But I would like to talk briefly on another project that I and concerned locals will no doubt have to fight hard to see delivered. The Blacks Beach spit is an area of coastal land with important environmental qualities that will be destroyed if it is allowed to be developed. As a councillor on the Mackay Regional Council, I lobbied for the council to purchase the Blacks Beach spit to ensure that that area was protected. It is time for this Labor-Greens government to return some of the funds to the economy's engine room, the Mackay region, so it can make a genuine, real investment in the environment. So the Mackay community actually did not get much in this budget, especially when you compare it to the electorates of Lyne, New England and Denison. It is funny, that! It seems that to get any investment in our community of Mackay it takes the whole effort of the community. In that vein I would like to commend the team of people who helped fight for a headspace youth mental health centre for Mackay, a facility so badly needed in a town where social disadvantage adds further fuel to a suicide rate that is just so unacceptable. Mackay was promised a headspace, with the funding to happen sometime in 2013, and I want to put the government on notice here that I want to see those funds starting to flow from the first day in January. I fought very hard for this centre, so did our daily newspaper, the Daily Mercury, and so did Sandi Winner, then from the Mental Illness Fellowship of North Queensland. There was also a collaboration of other local mental health workers, GPs and youth organisations.

What the people of Mackay find especially perplexing, though, is this government's reluctance to invest money back into other parts of the economy that are actually producing the money for the nation. Continued ignorance of this economic fundamental absolutely will result in a shrinking economy and a smaller pie for everyone. There is no point sending truckloads of money from Central Queensland and North Queensland to Canberra if there is no road for the trucks. This budget's neglect of the Bruce Highway is an absolute insult to Central Queenslanders and North Queenslanders who drive, or try to drive, on that highway on a daily basis. They know that congestion around Mackay is absolutely out of control. They know that they have never seen so many potholes before in their lives. They know that they had to pay a flood levy out of their own pockets to get repairs done on that road.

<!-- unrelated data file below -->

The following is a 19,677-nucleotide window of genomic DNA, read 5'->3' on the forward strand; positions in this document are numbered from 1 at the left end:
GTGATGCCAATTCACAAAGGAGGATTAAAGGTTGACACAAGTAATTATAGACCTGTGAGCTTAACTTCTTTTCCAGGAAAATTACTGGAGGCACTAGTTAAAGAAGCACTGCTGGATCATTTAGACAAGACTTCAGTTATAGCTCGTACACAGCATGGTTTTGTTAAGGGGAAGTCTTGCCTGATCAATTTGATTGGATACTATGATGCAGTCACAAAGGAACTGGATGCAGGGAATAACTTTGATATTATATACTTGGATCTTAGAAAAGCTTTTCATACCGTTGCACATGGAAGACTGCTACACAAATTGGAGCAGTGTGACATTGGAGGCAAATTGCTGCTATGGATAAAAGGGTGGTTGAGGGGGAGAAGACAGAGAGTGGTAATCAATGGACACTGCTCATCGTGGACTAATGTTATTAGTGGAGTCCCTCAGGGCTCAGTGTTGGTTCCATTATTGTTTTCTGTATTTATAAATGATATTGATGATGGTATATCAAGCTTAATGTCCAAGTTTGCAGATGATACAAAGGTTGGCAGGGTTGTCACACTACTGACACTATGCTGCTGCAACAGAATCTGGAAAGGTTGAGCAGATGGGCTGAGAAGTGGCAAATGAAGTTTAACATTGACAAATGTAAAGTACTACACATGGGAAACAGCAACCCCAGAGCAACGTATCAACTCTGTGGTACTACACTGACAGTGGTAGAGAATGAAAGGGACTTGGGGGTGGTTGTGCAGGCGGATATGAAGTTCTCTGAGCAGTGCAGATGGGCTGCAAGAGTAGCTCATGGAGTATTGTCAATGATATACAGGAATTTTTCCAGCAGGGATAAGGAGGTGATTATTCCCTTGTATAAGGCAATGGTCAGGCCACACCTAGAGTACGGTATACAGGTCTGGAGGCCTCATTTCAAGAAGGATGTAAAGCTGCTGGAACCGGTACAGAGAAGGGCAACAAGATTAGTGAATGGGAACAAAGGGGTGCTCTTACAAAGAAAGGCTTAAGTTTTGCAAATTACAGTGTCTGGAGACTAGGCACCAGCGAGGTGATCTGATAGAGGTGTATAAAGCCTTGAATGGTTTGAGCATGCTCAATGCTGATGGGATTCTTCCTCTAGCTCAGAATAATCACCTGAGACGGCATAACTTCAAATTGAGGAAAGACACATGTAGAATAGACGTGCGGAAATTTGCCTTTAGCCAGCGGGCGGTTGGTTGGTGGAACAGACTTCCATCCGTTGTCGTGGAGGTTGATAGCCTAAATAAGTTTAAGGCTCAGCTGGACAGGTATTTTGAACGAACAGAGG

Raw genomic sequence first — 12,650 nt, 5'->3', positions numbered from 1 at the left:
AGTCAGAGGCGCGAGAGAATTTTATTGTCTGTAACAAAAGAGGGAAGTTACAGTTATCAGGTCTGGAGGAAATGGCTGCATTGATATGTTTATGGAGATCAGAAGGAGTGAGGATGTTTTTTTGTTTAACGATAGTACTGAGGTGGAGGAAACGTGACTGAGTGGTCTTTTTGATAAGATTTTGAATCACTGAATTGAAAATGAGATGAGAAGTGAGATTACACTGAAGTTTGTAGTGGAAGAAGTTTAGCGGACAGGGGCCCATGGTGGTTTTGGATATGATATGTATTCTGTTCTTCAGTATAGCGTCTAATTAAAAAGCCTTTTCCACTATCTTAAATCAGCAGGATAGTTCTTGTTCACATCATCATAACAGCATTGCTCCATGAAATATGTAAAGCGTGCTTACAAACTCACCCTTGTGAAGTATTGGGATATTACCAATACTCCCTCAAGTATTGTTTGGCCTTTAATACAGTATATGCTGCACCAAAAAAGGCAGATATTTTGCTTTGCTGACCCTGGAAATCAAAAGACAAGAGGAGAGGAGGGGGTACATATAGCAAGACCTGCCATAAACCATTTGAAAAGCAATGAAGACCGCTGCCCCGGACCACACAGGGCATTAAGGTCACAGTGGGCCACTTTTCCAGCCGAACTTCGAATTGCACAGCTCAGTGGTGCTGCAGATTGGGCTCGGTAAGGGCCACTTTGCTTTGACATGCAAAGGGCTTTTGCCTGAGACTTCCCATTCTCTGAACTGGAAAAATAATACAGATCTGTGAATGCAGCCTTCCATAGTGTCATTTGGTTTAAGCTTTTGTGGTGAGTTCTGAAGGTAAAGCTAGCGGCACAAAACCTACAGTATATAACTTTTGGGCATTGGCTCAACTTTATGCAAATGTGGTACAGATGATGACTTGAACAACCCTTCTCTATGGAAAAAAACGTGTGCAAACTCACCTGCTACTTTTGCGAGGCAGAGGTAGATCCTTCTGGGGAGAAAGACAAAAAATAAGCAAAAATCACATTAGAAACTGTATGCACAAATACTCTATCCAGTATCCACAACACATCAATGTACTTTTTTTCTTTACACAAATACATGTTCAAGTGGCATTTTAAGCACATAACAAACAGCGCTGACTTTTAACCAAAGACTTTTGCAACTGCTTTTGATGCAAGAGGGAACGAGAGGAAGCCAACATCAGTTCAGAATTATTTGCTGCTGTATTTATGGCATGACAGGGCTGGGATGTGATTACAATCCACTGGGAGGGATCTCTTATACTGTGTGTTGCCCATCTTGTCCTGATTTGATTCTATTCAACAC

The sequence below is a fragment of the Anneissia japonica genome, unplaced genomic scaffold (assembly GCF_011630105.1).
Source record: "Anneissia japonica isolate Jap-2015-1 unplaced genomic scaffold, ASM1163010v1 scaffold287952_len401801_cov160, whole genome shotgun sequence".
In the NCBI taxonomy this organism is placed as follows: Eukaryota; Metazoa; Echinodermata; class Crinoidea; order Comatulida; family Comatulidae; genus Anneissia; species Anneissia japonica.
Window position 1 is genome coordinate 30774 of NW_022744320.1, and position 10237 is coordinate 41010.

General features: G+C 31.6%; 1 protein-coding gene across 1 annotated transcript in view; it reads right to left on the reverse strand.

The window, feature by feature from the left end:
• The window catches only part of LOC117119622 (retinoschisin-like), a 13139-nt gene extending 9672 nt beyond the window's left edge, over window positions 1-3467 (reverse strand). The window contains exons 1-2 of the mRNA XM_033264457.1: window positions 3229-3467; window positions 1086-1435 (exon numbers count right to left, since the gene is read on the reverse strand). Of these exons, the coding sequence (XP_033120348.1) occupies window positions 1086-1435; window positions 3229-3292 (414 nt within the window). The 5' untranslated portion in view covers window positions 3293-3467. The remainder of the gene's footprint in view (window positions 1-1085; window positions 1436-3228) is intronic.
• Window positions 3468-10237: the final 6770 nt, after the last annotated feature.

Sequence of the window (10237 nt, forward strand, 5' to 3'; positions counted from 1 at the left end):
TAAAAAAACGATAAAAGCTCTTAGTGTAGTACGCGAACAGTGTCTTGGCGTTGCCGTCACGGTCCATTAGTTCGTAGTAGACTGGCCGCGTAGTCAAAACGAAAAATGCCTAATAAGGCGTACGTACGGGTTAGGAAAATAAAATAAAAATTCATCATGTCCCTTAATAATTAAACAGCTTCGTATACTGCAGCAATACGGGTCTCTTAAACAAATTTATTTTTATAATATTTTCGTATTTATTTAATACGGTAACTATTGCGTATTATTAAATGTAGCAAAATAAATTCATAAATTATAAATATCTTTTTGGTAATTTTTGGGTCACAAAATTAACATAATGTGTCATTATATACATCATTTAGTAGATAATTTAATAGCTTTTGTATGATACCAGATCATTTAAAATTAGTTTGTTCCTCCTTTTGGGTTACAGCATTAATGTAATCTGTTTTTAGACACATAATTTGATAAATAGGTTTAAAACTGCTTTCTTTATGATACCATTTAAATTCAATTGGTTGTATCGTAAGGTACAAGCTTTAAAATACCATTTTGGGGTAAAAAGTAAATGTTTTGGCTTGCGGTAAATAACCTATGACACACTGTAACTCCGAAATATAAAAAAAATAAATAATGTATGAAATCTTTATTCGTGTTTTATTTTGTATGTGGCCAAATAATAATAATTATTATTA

During the recent Queensland election, the new premier, Campbell Newman, actually committed $1 billion to the state controlled but federally funded Bruce Highway. And what did Labor put in the budget for the Bruce Highway? What new thing did they put in this budget for the Bruce Highway? I can tell you: it was nothing. There was no new money for the Bruce.

We did not need less investment in infrastructure, we needed more. We need funding for the duplication of local access streets into Mackay's industrial hub of Paget. A huge increase in heavy traffic servicing the resource sector has had such an impact on roads like Connors Road, Paradise Street and Milton Street, which are the main roads into the industrial centre, that the lacework of potholes actually joined up and the bitumen disappeared.

Former Mackay Regional Council mayor, Col Meng, put a duplication of this road on his wish list to state and federal governments, and I am inclined to believe that such infrastructure is absolutely essential. I think we should be doing that for Connors Road, Milton Street and Paradise Street. And as much as this Labor government thinks it is spreading the wealth of the mining boom around by throwing money at people for no return, it is actually missing the point. Some of that wealth needs to be reinvested in future wealth and to creating that bigger pie.

Just as importantly, if you want to talk about a two-speed economy, why are you not investing wealth poached from the mining sector into the sectors that actually are struggling? For instance, tourism in my electorate in the Whitsundays is on its knees. After weathering this barrage of natural disasters and associated damage to its image the industry actually faces now a high Australian dollar, and that drives tourists overseas. But in addition, this budget increases the passenger movement charge from $47 to $55 per passenger and it reduces Tourism Australia's budget by 6.2 per cent—or, in real terms, $8 million. It passed on the $118.1 million in costs related to the Australian Federal Police security in airports, which will actually go on to increase ticket costs. And on top of that, in just 39 days from today, I think, our tourism industry will be slugged with a carbon tax. I note that Cruise Whitsundays, which is an operator in my electorate, estimates additional costs of $770,000 over just three years as a direct result of the carbon tax and what it will do to marine diesel.